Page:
Is the PBA inherently rigged as Don Allado alleges?

But isn’t professional sport inherently rigged? If we are to interpret the response of Philippine Basketball Association (PBA) Commissioner Chito Salud to a tweet fielded by Barako Bull player Don Allado where he expressed his opinion about the way things are in the PBA, you’d think that this original of Filipino pro sport leagues is clean as a whistle

“I just want to stress to all our fans, (that) this accusation that the league is rigged, fixed and that we control who goes into the semis, finals and becomes the eventual champion, is baseless,” said Salud.

Kind of comes across like the Pope assuring us that he is Catholic, doesn’t it?

Allado, in a tweet that had since been deleted implied the contrary: “I’m the guy that says what others can’t. #PBA games are fixed. They control who is in & who is out. It’s a disgrace to be in this league.” The question is, does a loud show of indignation from top PBA honchos as well as the hefty fines and sanctions they slapped on Allado (of course they would — because they could) necessarily prove the contrary?

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[Image courtesy]

Perhaps smoke constitutes reasonable empirical evidence of the existence of a fire.

Recall a while back during the impeachment trial of former Chief Justice Renato Corona how the Philippine Senate had reacted with as much indignation when rumours about its members being on the take to the tune of Php100 million each in exchange for a verdict “preferred” by some parties were highlighted by the defense team in a 12th February 2012 press release. Suffice to say, the honourable Senator-Judges were sent huffing and puffing over the outrage (the humanity!) of such unfair claims.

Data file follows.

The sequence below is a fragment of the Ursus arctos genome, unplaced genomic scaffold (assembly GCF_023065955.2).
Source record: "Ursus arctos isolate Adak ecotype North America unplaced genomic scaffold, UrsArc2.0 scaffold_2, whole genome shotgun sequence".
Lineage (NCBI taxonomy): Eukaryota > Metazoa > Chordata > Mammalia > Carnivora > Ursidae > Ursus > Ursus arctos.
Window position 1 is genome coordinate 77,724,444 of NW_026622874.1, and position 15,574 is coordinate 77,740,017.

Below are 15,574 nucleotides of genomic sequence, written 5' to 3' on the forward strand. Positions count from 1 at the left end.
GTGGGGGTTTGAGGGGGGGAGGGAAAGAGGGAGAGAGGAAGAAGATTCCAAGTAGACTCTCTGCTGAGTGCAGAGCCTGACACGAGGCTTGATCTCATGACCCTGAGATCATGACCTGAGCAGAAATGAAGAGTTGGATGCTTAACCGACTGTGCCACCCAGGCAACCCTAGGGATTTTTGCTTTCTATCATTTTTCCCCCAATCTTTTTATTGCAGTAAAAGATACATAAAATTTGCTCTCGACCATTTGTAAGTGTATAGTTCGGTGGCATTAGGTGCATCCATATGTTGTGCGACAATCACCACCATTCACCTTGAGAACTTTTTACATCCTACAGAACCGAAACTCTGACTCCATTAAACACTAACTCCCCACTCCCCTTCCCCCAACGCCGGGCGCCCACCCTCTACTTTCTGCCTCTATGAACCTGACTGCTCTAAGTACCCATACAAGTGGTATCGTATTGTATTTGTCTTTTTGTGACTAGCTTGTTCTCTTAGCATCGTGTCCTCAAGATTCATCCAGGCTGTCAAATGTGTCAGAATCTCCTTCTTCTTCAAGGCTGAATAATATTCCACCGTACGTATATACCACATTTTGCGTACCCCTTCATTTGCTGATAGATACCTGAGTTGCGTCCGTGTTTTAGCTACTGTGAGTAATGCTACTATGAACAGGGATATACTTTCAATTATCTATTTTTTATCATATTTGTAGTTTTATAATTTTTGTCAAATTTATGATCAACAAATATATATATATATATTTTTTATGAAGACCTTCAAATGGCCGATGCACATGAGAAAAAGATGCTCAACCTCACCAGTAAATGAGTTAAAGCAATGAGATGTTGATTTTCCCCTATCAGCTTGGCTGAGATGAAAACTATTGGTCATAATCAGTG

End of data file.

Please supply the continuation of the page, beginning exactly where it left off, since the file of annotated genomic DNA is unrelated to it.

All the while odinary citizens’ eyes simply rolled upwards.

Does the huff and the puff of an “offended” party necessarily prove said party is as honourable as it claims to be? Just recently, boxing champ Manny Pacquiao was himself allegedly (Filipinos insist) the victim of a rigged game after he lost the welterweight title to Timothy Bradley in early June this year. Of course Filipinos will think their “hero” had been cheated out of the victory he was entitled to. It takes one to know one after all.

So is the PBA really as squeaky clean as Salud’s “indignation” and punitive action against Allado implies it is?

Abangan ang susunod na kabanata…

9 Replies to “Is the PBA inherently rigged as Don Allado alleges?”

  1. Even if it doesn’t turn out to be true, once someone tags you as corrupt or biased, the stigma stays with you anyway. That’s a fundamental aspect of da Pinoy condition – guilty even if proven innocent.

  2. It dawned on me one of the main reasons the PBA has a blatant conflict of interest is due to a certain family who at one point owned 3 or 4 of the 8 teams. If you don’t know which family that is, give you a hint. One of them became president two years ago.